It’s important that those outside the small business community try to understand what keeps us, as entrepreneurs, up at night – and late payments is one of them.
As a business owner myself, and an elected Director of the Federation of Small Businesses, I am keenly aware of the issues that small businesses and those who are self-employed face when simply trying to find work and get paid for a job well done.
In the commercial world, people often kick off conversations with the latest set of corporate results or the government’s newest business-focused initiative. Beneath the headline-grabbing business news stories, though, the thorny issues that occupy us day-to-day can go under the radar.
Chief among these is cash flow. And, more specifically, a UK late payment crisis that now sees £14bn withheld from small firms by businesses that don’t pay on time.
The problem is worse here than anywhere else in Europe. Around 5p in every £1 of UK revenues has to be written off due to poor payment practice. That’s compared to 4p in Greece, 3p in Romania and less than 1p in Finland. This has human consequences – for ourselves, our businesses, our employees and indeed our families.
If you’re not sure if or when you’re next getting paid, that causes a lot of stress. Then there’s the economic impact: the time and effort we spend chasing money owed should be spent running our businesses.
The latest research from Sage shows that smaller UK firms spend an astonishing 15 days a year chasing late payments on average.
The Domino Effect: The impact of late payments
Get our global research report to uncover why customers pay late, the impact on businesses and what you can do to tackle the problem.
So how can we avoid getting caught up in the invoice waiting game? Here are five late payments rules to follow to help ensure you’re paid sooner rather than later.
1. Research your buyers
Before signing on the dotted line, research potential clients to see if they have a track record of poor payment. The UK government now requires the biggest businesses to report on their payment practices. These reports are available to search online.
More than 1,000 large companies have so far started to report on how they pay, and thousands more will follow suit over the coming months.
Reference agencies such as Experian will conduct credit ratings for a small fee. These are a good way to get a sense of how bigger firms treat suppliers.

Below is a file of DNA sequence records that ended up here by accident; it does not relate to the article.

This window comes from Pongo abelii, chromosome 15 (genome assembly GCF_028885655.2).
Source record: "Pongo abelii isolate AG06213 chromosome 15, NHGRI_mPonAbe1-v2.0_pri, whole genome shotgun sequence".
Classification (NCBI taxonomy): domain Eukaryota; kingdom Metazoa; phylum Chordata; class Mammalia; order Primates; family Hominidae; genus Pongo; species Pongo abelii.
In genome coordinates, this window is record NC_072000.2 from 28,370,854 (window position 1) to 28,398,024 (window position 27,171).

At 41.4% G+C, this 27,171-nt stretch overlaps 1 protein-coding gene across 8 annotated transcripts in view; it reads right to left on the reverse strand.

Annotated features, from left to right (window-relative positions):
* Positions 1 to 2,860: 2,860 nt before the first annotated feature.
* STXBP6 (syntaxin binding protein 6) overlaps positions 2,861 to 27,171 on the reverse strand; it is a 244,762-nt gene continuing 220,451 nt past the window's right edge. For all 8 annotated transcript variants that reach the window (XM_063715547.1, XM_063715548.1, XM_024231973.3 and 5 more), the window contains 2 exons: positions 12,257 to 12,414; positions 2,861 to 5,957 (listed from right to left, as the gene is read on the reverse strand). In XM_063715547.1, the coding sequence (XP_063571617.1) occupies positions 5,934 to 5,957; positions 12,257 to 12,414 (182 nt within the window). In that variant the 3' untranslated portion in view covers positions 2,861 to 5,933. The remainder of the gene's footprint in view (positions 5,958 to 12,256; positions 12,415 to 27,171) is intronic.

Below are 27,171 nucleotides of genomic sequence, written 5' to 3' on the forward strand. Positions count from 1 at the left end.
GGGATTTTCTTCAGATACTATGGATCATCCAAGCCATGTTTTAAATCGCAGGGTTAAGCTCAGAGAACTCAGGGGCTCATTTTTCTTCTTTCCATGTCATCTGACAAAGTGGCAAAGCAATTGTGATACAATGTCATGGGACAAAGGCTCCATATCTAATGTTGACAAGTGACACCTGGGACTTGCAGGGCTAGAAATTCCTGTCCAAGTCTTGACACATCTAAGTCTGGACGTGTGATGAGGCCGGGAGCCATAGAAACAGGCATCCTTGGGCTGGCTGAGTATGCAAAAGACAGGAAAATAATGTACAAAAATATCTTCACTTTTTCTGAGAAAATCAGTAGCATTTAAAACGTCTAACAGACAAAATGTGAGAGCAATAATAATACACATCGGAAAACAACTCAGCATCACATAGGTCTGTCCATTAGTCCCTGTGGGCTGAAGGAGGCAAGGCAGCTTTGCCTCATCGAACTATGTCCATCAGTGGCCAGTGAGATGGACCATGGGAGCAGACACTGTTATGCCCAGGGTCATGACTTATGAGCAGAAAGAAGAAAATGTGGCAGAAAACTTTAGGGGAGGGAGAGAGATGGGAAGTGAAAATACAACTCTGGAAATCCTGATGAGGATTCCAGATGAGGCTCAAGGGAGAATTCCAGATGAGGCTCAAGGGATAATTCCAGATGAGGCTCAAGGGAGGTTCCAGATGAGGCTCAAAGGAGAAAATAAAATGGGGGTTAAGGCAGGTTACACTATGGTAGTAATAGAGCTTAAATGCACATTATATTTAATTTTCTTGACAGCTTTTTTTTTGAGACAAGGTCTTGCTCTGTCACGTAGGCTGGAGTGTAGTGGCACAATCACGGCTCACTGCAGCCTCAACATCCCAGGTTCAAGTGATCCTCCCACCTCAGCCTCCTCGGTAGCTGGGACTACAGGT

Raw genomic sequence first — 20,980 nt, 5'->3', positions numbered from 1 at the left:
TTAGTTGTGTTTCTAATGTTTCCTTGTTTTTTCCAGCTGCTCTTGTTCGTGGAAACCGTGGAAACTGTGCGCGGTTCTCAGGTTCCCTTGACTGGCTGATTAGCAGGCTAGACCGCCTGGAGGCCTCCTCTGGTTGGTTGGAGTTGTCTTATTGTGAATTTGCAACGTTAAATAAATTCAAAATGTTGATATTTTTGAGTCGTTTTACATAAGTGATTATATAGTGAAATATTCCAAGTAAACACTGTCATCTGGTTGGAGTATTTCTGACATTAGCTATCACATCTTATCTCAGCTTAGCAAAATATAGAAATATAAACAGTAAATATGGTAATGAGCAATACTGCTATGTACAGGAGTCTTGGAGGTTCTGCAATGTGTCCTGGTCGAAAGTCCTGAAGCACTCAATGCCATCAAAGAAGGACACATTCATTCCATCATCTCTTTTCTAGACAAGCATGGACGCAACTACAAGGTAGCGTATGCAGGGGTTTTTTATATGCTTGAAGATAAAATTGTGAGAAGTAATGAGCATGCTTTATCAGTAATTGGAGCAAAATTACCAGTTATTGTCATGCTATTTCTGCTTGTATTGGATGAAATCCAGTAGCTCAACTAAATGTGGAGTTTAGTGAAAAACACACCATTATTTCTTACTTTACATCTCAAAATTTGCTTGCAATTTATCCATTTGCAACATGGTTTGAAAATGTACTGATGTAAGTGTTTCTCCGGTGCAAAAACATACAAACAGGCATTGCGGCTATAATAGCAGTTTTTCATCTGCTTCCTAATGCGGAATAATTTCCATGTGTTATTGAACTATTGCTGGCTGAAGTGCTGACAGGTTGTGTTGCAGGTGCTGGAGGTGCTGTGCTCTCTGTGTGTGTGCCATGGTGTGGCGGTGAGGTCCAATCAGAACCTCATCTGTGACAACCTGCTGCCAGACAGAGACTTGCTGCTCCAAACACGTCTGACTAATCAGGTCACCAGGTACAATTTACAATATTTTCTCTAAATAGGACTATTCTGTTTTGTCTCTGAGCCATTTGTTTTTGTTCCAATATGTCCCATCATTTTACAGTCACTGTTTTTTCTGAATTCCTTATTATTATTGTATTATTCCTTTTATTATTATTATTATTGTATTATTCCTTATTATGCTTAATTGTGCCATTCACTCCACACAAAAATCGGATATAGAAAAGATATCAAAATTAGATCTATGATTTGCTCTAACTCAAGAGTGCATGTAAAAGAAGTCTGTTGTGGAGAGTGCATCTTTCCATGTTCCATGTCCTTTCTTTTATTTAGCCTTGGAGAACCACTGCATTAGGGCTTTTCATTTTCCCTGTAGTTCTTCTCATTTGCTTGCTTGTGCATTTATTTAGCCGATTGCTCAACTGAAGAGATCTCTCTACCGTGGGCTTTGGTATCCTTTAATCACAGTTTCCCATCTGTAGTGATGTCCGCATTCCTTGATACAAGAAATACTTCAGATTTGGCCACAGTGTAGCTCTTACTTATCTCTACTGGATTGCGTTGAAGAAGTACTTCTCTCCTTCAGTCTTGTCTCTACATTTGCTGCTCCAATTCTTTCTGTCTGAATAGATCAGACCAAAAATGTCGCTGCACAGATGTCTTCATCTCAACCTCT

2. Make payment terms clear
Ambiguity around payment terms has to be avoided at all costs. If you expect to be paid within 30 days, make that crystal clear when drawing up agreements. Equally, leave your buyer in no doubt that practices such as retrospective discounting, where big firms decide to pay less than agreed simply because they’ve paid on time, won’t be tolerated.
It’s also a good idea to send payment instructions and deadlines alongside invoices when they’re issued. Setting up user-friendly online and card payment facilities can also help avoid delays.
Ultimately, you’re looking to pre-empt any excuses your clients might try and muster for paying late.
3. Provide timely reminders and know the law
Setting up automated emails to clients to remind them when payments are due can nudge them into settling invoices more promptly. It’s also important to be aware of legislation in the space, such as the payment terms set out in the Public Contract Regulations.
Cost effective legal support is also out there to help tackle repeat offenders. In a lot of cases, a letter from a solicitor is enough to make late payers change their ways.
4. Make late payers pay
You have the right to charge interest on invoices the moment they become overdue. Use it. FSB research shows that eight in 10 small firms don’t charge interest on late payments. That needs to change.
It can be a daunting prospect to take this kind of action against important clients. However, you need to remember that, if payment terms have been made clear, you’re only taking the kind of fair, commercially savvy action that would be returned if the boot were on the other foot.
If clients expect work to be done on time, payment should be made on time.
5. Don’t be afraid to speak out
We can’t hope to change our endemic poor payment culture unless we’re prepared to call out bad practice.
Appointed towards the end of 2017, the Small Business Commissioner has been tasked with bringing our late payment crisis to an end. As part of his efforts, he’s established a dispute handling service, which provides assistance to small firms who are not being paid on time.
If you have been affected by late payments, don’t hesitate to reach out to the Commissioner. The late payment crisis will not climb up the national agenda unless we as small businesses are vocal on the issue.
It’s hard to avoid being stung by late payers at some stage during your firm’s development. But following these five steps can help you steer clear of the waiting game.
Too many big businesses don’t play fair. Adopting the right tactics, however, can ensure you aren’t left waiting for the cash you’re rightfully owed.
The Art of Being Paid
Chasing invoice payments doesn’t have to be painful. Use this kit to answer a few questions about your customers so you understand their payment drivers, then read our advice on how to flex your style for each, calling techniques and much more.
Recommended Next Read
5 ways to improve your cash flow ahead of Christmas